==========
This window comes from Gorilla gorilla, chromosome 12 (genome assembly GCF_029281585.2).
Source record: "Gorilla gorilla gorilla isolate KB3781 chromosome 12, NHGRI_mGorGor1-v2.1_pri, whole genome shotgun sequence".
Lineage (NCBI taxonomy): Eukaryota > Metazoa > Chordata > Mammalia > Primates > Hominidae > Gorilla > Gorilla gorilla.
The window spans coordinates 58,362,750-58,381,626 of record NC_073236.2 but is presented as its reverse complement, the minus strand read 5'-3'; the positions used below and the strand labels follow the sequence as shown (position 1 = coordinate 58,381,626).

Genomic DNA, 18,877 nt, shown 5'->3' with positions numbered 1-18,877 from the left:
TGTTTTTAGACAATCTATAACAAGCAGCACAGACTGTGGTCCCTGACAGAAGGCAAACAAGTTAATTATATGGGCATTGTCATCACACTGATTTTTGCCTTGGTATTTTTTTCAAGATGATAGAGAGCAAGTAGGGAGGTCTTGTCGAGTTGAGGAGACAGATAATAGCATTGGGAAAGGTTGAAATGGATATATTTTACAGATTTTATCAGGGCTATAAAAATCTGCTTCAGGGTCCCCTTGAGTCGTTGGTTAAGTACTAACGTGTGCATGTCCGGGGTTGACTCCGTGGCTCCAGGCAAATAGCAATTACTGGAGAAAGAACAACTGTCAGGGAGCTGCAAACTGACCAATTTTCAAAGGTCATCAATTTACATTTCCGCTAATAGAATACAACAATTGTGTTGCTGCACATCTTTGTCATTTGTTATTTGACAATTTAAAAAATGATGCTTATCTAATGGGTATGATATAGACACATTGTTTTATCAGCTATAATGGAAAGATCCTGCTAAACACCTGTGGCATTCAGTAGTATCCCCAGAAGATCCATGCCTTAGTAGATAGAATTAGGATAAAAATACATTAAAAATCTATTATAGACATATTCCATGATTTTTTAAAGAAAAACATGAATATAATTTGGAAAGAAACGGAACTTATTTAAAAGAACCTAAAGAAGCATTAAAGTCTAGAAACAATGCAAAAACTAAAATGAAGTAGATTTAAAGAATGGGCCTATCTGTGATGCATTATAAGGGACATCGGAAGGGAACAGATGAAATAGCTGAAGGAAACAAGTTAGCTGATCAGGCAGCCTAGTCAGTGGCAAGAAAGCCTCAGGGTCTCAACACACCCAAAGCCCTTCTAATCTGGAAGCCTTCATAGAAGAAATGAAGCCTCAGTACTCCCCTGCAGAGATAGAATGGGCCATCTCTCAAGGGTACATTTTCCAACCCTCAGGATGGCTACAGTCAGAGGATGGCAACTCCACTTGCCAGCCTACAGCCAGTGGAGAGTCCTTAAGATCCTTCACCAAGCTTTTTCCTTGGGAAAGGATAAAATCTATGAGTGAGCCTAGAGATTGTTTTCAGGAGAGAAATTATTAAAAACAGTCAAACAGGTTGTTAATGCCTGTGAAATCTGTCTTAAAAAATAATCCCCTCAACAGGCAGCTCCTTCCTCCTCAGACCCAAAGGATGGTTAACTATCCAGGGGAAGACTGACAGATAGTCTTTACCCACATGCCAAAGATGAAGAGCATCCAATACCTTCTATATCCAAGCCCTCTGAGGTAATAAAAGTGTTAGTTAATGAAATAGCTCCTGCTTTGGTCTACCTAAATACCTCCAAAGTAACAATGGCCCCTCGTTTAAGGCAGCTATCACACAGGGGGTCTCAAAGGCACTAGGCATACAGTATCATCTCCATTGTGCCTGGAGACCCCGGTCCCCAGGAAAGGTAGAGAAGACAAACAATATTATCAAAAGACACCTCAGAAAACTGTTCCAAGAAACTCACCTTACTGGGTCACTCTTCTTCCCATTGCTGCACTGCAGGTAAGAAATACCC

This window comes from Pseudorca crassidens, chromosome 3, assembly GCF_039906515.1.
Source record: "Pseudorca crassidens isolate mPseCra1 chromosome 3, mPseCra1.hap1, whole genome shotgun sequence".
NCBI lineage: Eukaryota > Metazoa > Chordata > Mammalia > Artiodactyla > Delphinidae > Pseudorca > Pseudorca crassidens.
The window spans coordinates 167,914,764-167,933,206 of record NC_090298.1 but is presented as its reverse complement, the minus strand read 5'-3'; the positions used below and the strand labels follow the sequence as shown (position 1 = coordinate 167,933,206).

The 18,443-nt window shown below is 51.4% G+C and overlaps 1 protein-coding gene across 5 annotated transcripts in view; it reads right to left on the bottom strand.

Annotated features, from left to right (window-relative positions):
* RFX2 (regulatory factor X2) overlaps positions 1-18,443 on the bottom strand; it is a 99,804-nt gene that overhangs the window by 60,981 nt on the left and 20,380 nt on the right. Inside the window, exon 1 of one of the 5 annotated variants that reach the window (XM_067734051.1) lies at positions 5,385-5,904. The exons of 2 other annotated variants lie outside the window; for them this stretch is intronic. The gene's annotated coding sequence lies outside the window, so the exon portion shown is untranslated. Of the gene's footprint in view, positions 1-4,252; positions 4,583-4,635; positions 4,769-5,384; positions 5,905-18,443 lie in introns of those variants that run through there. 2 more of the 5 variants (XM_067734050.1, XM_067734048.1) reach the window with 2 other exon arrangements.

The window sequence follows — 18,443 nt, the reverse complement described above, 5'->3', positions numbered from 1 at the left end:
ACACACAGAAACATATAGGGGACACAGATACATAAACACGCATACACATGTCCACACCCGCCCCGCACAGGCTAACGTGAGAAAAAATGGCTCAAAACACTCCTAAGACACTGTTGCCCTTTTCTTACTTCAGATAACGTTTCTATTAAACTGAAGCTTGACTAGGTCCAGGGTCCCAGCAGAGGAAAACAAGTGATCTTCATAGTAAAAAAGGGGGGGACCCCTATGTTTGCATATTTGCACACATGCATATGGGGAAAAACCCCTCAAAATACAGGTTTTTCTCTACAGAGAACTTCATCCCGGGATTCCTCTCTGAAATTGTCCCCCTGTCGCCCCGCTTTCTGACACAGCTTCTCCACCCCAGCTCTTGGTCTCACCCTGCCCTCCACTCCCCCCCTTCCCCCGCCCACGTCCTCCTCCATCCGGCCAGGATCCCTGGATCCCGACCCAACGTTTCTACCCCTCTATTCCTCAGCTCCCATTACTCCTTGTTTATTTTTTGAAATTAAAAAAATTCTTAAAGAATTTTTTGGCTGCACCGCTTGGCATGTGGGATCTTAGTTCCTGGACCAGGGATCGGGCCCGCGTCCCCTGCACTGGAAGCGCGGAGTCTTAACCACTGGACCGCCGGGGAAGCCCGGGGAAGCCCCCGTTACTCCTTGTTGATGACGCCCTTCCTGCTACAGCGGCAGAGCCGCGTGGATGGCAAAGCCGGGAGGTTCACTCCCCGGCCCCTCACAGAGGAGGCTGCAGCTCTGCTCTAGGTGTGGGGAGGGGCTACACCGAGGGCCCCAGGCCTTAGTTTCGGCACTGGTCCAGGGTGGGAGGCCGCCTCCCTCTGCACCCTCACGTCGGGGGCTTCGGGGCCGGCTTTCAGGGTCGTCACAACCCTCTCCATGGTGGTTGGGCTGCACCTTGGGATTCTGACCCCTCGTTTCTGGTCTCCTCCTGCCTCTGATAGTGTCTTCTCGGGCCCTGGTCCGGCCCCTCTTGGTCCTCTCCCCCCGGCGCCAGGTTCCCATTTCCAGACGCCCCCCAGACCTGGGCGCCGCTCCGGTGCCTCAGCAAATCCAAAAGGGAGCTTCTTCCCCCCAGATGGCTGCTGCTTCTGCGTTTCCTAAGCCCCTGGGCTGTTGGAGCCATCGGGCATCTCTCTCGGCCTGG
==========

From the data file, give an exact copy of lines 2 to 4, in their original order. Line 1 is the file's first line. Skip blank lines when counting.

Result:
Source record: "Gorilla gorilla gorilla isolate KB3781 chromosome 12, NHGRI_mGorGor1-v2.1_pri, whole genome shotgun sequence".
Lineage (NCBI taxonomy): Eukaryota > Metazoa > Chordata > Mammalia > Primates > Hominidae > Gorilla > Gorilla gorilla.
The window spans coordinates 58,362,750-58,381,626 of record NC_073236.2 but is presented as its reverse complement, the minus strand read 5'-3'; the positions used below and the strand labels follow the sequence as shown (position 1 = coordinate 58,381,626).